I think now that Trump is gone, yes. Because Trump was something we could not set that aside. So there are people that have had they won. I had profound differences of opinion with them, but I could have bitten the bullet. And a few months goes by and you accept and you also know that we get back to that idea of that person growing in the job. George W. Bush grew in the job. Right.
Who would have thought, especially if you're in their two terms, what that arc to be able to change and expand your mind and your humanity? And with Trump, none of that. So we had no choice. It was truly our civic duty to resist him and to underline what he was doing. Now that he's gone, we might not solve every problem, but we have a chance with Biden and Harris. We have a chance.
Is there anybody currently on the political scene that you would want to, you know, play or in some way convey an image of I want to get away from the comedy thing now.
I really want to kind of scrape that coat of paint off me. Yeah. And go do I've got some dramatic things lined up. Good. I think right now where I'm kind of setting by the lane I'm getting back into is working with the United Nations, the environmental program, because, you know, there's institutions that you sit there and you want to criticize them. The post office is a good example. I used to say to myself, why don't FedEx and UPS just by the post office?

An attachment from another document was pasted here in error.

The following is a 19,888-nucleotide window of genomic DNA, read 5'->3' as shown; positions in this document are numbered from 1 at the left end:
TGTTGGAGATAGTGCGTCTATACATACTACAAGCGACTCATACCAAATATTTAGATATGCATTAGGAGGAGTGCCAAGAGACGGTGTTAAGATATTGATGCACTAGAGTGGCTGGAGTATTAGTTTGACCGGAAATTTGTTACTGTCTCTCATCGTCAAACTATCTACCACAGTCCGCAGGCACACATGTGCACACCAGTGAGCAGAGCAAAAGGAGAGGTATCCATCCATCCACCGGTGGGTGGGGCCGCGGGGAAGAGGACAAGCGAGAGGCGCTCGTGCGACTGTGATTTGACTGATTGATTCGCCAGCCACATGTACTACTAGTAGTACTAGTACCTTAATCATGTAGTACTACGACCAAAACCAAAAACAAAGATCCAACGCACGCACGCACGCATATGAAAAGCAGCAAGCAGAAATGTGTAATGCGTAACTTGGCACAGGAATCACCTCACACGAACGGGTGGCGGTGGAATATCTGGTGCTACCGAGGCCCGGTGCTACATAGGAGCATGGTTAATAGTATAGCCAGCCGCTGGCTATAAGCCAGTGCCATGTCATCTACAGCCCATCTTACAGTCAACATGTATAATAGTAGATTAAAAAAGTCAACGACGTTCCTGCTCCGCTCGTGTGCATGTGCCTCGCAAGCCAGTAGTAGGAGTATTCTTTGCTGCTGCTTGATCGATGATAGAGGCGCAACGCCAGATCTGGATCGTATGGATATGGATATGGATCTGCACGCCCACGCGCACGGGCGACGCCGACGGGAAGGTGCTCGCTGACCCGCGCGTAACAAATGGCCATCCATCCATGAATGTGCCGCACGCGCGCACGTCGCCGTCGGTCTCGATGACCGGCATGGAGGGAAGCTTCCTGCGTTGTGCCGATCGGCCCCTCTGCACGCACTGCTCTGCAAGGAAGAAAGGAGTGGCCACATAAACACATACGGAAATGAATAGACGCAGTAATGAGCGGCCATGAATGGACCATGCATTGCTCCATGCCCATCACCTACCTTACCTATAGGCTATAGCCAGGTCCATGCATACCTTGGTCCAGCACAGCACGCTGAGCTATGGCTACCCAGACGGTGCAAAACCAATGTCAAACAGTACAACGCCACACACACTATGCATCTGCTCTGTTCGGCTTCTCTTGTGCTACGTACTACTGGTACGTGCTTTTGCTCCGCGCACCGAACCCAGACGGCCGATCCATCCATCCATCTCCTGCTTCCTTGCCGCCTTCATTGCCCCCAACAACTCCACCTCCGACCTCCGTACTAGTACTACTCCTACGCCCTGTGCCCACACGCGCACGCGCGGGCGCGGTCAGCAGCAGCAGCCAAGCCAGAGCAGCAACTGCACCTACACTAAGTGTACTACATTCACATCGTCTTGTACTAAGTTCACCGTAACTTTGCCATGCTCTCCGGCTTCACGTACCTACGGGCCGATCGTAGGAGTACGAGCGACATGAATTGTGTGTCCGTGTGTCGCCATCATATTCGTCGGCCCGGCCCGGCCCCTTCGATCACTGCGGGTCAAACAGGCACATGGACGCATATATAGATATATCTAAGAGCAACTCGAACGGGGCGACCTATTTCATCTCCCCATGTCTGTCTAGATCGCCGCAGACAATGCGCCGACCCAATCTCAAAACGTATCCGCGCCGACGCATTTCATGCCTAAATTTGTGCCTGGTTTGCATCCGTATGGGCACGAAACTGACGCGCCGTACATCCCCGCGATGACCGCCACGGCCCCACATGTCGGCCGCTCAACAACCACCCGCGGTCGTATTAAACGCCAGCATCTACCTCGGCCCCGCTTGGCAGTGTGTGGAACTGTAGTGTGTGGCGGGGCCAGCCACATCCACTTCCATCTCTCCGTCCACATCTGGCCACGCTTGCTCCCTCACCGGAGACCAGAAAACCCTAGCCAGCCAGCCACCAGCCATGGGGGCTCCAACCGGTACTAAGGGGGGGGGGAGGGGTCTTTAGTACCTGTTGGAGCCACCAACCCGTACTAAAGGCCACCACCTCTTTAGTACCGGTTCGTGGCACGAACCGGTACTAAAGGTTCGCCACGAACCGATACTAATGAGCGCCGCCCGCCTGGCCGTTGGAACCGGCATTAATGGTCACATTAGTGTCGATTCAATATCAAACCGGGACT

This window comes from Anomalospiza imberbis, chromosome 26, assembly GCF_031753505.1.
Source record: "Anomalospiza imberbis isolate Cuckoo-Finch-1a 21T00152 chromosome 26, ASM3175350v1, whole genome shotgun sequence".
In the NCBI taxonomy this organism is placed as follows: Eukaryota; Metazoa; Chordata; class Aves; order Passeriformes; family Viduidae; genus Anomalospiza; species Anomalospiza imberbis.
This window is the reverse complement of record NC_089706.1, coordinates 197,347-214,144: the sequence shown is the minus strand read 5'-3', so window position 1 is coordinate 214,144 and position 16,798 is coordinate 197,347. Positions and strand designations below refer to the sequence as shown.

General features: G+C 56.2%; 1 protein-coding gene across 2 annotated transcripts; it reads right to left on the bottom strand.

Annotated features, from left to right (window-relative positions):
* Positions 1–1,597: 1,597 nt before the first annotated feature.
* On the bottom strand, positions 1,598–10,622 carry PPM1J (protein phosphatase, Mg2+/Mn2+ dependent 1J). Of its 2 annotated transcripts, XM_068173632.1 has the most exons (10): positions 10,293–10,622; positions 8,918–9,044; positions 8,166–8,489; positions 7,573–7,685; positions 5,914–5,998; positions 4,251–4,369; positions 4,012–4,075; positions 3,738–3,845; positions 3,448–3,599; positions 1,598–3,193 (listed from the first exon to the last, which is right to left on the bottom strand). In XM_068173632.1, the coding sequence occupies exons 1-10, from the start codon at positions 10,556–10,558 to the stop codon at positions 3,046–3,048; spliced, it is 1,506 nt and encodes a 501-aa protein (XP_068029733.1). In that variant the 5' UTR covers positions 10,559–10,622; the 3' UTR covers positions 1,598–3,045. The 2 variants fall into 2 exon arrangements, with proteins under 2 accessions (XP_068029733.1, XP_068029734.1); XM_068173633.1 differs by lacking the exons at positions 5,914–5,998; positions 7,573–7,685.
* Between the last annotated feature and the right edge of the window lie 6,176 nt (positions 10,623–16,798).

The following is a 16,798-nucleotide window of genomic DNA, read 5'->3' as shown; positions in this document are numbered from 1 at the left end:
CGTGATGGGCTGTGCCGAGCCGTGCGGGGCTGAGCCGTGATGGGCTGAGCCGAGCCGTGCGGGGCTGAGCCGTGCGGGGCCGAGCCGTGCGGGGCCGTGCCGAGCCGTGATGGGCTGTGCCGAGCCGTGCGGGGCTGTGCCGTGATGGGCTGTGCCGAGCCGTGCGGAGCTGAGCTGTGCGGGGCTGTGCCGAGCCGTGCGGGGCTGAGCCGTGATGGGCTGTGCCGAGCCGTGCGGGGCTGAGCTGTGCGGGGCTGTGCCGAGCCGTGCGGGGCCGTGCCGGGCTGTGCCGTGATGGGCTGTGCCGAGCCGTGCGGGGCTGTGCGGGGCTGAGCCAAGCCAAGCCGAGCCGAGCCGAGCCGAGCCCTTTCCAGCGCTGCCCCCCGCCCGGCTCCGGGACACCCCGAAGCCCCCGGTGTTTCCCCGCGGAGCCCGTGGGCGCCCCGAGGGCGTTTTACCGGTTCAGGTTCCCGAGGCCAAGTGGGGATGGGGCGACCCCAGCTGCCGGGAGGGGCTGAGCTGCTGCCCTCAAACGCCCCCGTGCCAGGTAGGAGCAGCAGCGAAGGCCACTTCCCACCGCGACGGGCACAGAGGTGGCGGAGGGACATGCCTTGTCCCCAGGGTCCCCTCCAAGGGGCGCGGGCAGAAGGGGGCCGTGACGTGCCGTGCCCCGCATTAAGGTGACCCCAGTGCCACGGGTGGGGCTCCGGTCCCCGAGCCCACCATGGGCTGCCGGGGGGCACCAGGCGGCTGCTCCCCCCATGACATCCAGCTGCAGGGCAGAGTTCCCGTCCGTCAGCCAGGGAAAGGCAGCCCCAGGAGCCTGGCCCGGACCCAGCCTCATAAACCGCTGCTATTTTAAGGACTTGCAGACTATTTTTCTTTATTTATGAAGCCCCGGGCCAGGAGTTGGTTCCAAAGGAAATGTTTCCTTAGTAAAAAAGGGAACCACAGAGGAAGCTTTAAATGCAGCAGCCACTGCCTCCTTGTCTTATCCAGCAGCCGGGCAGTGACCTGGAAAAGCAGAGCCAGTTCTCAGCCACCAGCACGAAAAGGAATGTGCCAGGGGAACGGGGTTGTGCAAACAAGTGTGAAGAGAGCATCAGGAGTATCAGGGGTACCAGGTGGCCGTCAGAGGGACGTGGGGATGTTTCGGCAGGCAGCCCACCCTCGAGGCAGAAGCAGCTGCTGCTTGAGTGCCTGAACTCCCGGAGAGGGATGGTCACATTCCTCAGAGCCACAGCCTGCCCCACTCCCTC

And then you thought to yourself, oh, God, if we made the post office a business, how many people would get hurt? Yeah.
So I got off that idea. I have a sense of some institutions and if I'm critical of them, I realize to some degree I don't fully understand how they really work and their importance. And one of those that I have abundant faith in I've always been so honored to be invited to the party is the United Nations.
Good for you. I'm really going to go full bore now into my U.N. work. We're going off to Norway. We're going off to Scotland for the global conference. My wife and I are really going to commit to showing up for these events to support the work of the United Nations environmental program. Good for you. Environmentalism is my new big thing. I'm going back to more of that. Yeah. OK, let me just say to you, as we close in this year and you and you hear this from your friends and you hear this from your supporters and fans all the time, Democrat in the White House, Republican in the White House, covid, no covid.
We need to hear your voice giving your measured opinion of all of these things. Please don't stop doing these shows. OK, I won't. And let's keep the conversation going. Thank you.
You can hear more from Alec on his podcast. Here's the thing. Thanks for joining us. If you have a favorite version of politics on TV, send us a note at you and me, both pod at Gmail dot com, because we love hearing from you.
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Learning from mistakes is important, but then you prefer to learn from the painful mistakes of others. I'm Tim Harford, host of Cautionary Tales, the podcast that looks for valuable lessons from great crimes and disasters of the past. You'll fly on a doomed airliner hijacked by idiots, witnessed the world's worst bank robbery, and uncover the deeds of a doctor who paid friendly house calls to his patients while really planning their murders. To subscribe, head to the I Heart radio app, Apple podcasts or wherever you like to listen.